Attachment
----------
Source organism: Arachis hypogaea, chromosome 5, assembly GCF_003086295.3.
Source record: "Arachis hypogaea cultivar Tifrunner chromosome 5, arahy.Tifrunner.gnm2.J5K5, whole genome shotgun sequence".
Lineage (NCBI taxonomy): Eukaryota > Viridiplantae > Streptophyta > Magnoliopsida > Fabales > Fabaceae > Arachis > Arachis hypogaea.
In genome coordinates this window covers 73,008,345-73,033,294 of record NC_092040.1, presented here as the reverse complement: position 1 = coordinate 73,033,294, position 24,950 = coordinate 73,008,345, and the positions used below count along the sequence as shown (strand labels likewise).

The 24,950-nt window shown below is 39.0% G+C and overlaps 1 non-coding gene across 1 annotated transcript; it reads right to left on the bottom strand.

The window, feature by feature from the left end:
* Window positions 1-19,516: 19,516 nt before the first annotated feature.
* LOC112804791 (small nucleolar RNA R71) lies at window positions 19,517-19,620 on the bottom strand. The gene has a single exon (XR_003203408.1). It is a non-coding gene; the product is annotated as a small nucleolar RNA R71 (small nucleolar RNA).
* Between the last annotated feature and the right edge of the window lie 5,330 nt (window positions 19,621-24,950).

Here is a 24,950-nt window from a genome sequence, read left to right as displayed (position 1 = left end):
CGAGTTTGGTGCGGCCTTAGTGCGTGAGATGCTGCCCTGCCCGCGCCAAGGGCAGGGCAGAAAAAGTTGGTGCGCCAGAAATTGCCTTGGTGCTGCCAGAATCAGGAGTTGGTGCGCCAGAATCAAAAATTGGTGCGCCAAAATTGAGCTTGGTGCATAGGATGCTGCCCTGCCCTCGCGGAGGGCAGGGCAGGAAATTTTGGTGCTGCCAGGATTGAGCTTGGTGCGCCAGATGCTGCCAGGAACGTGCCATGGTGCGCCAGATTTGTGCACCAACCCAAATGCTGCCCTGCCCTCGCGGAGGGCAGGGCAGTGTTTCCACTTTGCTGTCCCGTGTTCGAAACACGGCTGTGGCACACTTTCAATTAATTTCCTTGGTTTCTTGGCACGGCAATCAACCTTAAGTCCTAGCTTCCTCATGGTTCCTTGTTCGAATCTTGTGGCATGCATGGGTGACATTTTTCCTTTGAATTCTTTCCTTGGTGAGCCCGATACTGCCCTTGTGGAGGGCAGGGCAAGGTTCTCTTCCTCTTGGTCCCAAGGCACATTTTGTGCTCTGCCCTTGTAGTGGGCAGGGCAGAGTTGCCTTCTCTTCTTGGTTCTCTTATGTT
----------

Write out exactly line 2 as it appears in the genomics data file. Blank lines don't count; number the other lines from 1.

Source record: "Arachis hypogaea cultivar Tifrunner chromosome 5, arahy.Tifrunner.gnm2.J5K5, whole genome shotgun sequence".